The next step kinkajouringswas to break the score using the water method which I was glad to see advocated. I’m not a fan at all  of the candle and ice , hot oil, acetone or tapping methods. This gave the chance to first use the O-rings supplied. These are an interesting inclusion, and thought I’ve not had any problems with controlling the water pouring previously, I can see the reason behind using them. The three sizes are well selected, and on both bottles, they ensured a tight fit and gave a controlled water-sealing channel to minimise the hot water spread. They worked very well, and the break was easy to control when cold poured. I can see these being a very useful addition to a starter. A very simple and effective method of controlling the hot water flow, and keeping it away from the hand. kinajouedge2

Both my first two cuts were fine and flat. The slightly heavy scores left a few minor edge shells which would take a little more hand-work to make safe, but the flatness and accuracy of the cut is impressive enough for a first-time attempt, even allowing for my previous experience at cutting and breaking. I think it’s certainly a cutter that has been designed to be user-friendly, and to be able to give a novice a good chance at getting some early success, which is something the other cutters on the market can lack a little, with the poorer breaking methods encouraged. Starting at $49, it’s not the cheapest on the market, nor the most expensive. The large size replacement cutting wheel also isn’t the cheapest in comparison at $14.99, but has a suggested life of 200+ bottles.The additional items are good quality, and the overall feel is of a well made, solid cutter which offers good value for money and a decent range of capability for anyone wanting to try out the hobby. The overall modern presentation, social media and video tutorials is impressive and a fresh and modern approach to an old hobby, offering something different to the other cutters on the market today.

Pros:  Well made, accurate cuts, good value package, excellent tutorials and website.

Cons: slightly heavy scorelines, replacement wheel cost, some bottle size limitations.

Overall Score: 7/10


Upgraded Kinkajou Model: (June 2013)

upgradeA while ago, Bottle Cutting Inc announced an upgrade kit for the original Kinkajou cutter, to improve the performance of the cutter, based on some feedback received. This body change is the basis of the on-going models from March 2013. I ordered an upgrade kit to see how the changes worked out, and the package landed this week. The body is essentially the same, with the change being a full width row of four rollers per spindle, as opposed to the original two, as can be seen in the photo.rollers The change over of the body to reuse the original cutter mount and clamp parts was extremely simple, and I ran a few test cuts immediately. The grip the four rollers gave was an improvement over the original, and without even taking too much care to set up too accurately, the first few cuts were accurate, hitting 3 out of 4 exactly. I had a Blue Nun bottle, which I have found difficult to cut in the past due to ripples and unevenness in the body. I set it up carefully, right at the bottom of the bottle, and the result was an accurate meet. That impressed me, so it’s clearly a thought out improvement on the original. Score lines are still on the heavier side, and the cost of the upgrade on top of the original hasn’t made it the best value for money cutter, but the design change has been successful, and improves it’s performance clearly.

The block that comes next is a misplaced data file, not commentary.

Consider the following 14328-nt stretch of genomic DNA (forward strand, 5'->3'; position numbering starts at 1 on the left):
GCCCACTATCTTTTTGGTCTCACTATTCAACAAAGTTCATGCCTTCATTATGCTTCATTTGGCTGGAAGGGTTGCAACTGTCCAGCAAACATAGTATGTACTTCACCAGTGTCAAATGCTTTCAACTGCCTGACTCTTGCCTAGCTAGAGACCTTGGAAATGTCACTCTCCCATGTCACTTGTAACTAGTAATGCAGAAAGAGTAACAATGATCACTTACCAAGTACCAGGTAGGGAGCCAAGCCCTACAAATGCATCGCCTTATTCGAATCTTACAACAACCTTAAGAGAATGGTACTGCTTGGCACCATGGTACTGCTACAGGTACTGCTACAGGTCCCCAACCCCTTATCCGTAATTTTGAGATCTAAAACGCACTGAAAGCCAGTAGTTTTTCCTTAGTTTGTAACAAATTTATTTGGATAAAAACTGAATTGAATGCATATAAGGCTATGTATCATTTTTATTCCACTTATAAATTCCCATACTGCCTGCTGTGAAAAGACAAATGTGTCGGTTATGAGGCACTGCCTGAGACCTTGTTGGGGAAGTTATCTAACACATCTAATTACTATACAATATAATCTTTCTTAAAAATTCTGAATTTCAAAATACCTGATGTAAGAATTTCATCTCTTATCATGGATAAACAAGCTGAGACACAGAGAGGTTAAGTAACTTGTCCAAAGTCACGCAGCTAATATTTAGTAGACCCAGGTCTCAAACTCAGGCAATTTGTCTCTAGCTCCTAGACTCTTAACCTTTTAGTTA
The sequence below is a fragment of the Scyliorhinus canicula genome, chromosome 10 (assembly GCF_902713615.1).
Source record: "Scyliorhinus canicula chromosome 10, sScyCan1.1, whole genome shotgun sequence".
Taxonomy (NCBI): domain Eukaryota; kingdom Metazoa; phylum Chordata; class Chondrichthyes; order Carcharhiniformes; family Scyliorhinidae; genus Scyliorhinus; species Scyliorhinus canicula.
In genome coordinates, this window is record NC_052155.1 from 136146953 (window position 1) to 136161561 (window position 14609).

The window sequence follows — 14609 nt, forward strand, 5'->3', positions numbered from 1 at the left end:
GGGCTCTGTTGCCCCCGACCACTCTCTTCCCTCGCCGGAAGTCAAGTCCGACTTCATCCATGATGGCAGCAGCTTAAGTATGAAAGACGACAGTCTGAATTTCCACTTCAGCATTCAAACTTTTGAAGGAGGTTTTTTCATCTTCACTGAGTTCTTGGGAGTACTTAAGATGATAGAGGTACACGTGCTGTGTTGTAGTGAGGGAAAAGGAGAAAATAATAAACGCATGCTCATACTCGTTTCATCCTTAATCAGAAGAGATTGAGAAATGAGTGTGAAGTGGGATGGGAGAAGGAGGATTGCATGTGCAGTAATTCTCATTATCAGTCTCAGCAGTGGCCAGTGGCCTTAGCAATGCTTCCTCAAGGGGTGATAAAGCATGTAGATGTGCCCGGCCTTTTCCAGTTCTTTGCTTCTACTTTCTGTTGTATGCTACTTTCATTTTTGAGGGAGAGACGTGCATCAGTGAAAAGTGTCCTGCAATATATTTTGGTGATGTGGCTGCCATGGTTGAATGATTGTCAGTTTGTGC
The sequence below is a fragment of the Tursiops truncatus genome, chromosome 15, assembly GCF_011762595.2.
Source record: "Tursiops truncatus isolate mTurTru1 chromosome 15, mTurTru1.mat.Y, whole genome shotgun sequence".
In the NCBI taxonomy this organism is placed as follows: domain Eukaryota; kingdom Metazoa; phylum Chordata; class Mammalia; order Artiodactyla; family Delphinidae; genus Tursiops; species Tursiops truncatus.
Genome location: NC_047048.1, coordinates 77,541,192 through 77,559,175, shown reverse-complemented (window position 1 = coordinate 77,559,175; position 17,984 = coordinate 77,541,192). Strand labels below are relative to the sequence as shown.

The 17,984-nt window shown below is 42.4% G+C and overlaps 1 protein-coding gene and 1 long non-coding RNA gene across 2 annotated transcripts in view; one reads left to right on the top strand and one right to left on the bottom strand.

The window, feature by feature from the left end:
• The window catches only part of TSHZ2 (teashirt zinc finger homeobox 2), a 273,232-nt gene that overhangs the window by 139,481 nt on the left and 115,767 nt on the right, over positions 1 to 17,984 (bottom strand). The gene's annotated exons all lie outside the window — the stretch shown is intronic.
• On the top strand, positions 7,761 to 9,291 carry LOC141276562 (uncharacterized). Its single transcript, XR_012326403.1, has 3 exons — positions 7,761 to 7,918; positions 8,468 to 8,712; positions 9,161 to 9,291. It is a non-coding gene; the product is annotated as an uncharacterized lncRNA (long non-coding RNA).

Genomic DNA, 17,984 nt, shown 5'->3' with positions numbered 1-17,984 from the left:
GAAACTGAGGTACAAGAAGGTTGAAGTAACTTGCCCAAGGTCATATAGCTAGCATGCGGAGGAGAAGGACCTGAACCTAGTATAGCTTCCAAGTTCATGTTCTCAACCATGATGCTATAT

Upgrade/newer model  – Overall Score : 8/10


Jig extension for cutter

The Ephrem’s cutter is a great piece of kit. By far the best of the two types I’ve used so far (the Ephrem’s and the Armour). Using it’s adjustable end plate and rear wheel positions, you can cut a good range of bottle sizes and achieve various positions of cuts. One project I’m aiming to try out is a hanging bottle tealight lamp, suitable for use in a garden or yard. For those, the bottom of a bottle is cut off, finished, and then the bottle is slid over a coiled wire hanger through the neck, to create a wind sheltering, attractive candle surround, hopefully with some nice bottle colours.

The only way I’d been able to work this cutting length on the Ephrem’s was to remove the end stop, and place the cutter on the kitchen worktop up near to the solid flat face of the fridge-freezer, and use that as an end-stop for the neck end. It was awkward to find the true perpendicular from the fridge for the best cut, and my rolling technique was hampered on one side by the fridge. It also wasn’t going to be the smartest move to risk marking the fridge coating and get a deserved ear-bashing!

Feeling surprisingly resourceful and useful today, I decided to set myself a little ‘scrap-yard challenge’ , to quickly solve this and knock a few of these bottle hangers out in about an hour using just the rough old hand tools and bits of scrap products in the shed. I had the design in mind – a longer base with two firm rails down each side to hold the cutter, which would retain the cutter and allow it to move up and down as required up against a permanent end stop. The Ephrem’s is not wide, so I didn’t need a wide plank for a base – a floorboard offcut  I had was just about right (about 5mm wider would have been ultra-neat), and I cut it to suit a full size wine bottle length, and had plenty left to form the end-stop.

Homemade cutter jigA hardwood quadrant bead remnant from my front door installation last year was ideal to form the two side rails. I also had a couple of 4-holed right angle brackets , which I had put on top of the screw cabinet about 10 years ago thinking “I’ll use them one day” and here that day was! I formed the 90 degree end stop using these brackets, and some salvaged short screws from the old screw tub. The side rails were tacked onto the plank, and that was the job complete – rough as you like – in only about twenty minutes.The only ‘new’ product was half a dozen tacks to nail the side rails on. Unfortunately nails don’t salvage straight, unlike removed screws!